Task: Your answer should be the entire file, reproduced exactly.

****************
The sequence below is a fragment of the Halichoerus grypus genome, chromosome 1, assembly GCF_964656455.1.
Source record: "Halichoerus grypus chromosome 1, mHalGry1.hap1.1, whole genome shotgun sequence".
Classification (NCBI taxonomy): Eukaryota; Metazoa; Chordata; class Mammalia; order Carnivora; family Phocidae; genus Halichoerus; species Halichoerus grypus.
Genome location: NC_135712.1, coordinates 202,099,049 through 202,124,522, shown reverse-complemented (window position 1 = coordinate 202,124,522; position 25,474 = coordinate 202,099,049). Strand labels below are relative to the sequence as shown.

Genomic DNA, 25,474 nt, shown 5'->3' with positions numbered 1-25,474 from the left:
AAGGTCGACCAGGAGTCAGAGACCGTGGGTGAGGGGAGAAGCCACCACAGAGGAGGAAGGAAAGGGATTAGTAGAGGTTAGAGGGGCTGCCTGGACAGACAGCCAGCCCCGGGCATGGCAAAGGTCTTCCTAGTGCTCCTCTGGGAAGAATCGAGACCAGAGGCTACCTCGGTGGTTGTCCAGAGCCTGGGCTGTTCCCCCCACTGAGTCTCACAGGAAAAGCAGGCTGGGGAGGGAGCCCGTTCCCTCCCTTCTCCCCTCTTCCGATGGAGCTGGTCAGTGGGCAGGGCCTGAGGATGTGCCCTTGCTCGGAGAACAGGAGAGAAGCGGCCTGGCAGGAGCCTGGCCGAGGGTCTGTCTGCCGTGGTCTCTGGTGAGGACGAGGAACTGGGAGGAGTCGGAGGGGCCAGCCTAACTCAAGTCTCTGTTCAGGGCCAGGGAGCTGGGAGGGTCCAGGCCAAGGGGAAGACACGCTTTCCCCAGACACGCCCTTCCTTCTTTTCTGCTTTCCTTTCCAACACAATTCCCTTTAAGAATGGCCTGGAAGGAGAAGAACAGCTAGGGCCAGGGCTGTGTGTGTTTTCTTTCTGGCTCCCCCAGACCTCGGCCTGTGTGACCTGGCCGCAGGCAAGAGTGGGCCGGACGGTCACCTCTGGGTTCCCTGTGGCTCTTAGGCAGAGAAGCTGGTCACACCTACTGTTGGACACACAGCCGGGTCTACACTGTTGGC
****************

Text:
The sequence below is a fragment of the Halichoerus grypus genome, chromosome 1, assembly GCF_964656455.1.
Source record: "Halichoerus grypus chromosome 1, mHalGry1.hap1.1, whole genome shotgun sequence".
Classification (NCBI taxonomy): Eukaryota; Metazoa; Chordata; class Mammalia; order Carnivora; family Phocidae; genus Halichoerus; species Halichoerus grypus.
Genome location: NC_135712.1, coordinates 202,099,049 through 202,124,522, shown reverse-complemented (window position 1 = coordinate 202,124,522; position 25,474 = coordinate 202,099,049). Strand labels below are relative to the sequence as shown.

Genomic DNA, 25,474 nt, shown 5'->3' with positions numbered 1-25,474 from the left:
AAGGTCGACCAGGAGTCAGAGACCGTGGGTGAGGGGAGAAGCCACCACAGAGGAGGAAGGAAAGGGATTAGTAGAGGTTAGAGGGGCTGCCTGGACAGACAGCCAGCCCCGGGCATGGCAAAGGTCTTCCTAGTGCTCCTCTGGGAAGAATCGAGACCAGAGGCTACCTCGGTGGTTGTCCAGAGCCTGGGCTGTTCCCCCCACTGAGTCTCACAGGAAAAGCAGGCTGGGGAGGGAGCCCGTTCCCTCCCTTCTCCCCTCTTCCGATGGAGCTGGTCAGTGGGCAGGGCCTGAGGATGTGCCCTTGCTCGGAGAACAGGAGAGAAGCGGCCTGGCAGGAGCCTGGCCGAGGGTCTGTCTGCCGTGGTCTCTGGTGAGGACGAGGAACTGGGAGGAGTCGGAGGGGCCAGCCTAACTCAAGTCTCTGTTCAGGGCCAGGGAGCTGGGAGGGTCCAGGCCAAGGGGAAGACACGCTTTCCCCAGACACGCCCTTCCTTCTTTTCTGCTTTCCTTTCCAACACAATTCCCTTTAAGAATGGCCTGGAAGGAGAAGAACAGCTAGGGCCAGGGCTGTGTGTGTTTTCTTTCTGGCTCCCCCAGACCTCGGCCTGTGTGACCTGGCCGCAGGCAAGAGTGGGCCGGACGGTCACCTCTGGGTTCCCTGTGGCTCTTAGGCAGAGAAGCTGGTCACACCTACTGTTGGACACACAGCCGGGTCTACACTGTTGGC